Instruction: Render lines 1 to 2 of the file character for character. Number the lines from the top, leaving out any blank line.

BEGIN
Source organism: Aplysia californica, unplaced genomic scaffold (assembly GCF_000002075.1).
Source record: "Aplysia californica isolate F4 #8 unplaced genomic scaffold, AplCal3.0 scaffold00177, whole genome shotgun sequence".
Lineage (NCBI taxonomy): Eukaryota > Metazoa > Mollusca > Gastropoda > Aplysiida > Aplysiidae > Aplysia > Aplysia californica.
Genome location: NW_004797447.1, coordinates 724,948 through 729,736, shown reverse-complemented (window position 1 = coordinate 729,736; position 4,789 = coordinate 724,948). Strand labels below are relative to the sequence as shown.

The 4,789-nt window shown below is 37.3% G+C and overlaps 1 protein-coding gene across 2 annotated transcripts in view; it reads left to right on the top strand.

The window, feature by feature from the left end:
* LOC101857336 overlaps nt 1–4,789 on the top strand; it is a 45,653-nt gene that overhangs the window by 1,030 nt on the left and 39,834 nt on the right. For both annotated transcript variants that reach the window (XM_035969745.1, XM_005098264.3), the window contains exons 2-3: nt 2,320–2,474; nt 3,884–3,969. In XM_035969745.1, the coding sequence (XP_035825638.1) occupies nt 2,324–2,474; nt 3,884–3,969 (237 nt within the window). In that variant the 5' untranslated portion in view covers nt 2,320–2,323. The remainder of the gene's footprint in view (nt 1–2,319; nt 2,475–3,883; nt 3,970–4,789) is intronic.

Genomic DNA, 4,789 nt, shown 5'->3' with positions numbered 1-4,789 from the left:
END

Source organism: Aplysia californica, unplaced genomic scaffold (assembly GCF_000002075.1).
Source record: "Aplysia californica isolate F4 #8 unplaced genomic scaffold, AplCal3.0 scaffold00177, whole genome shotgun sequence".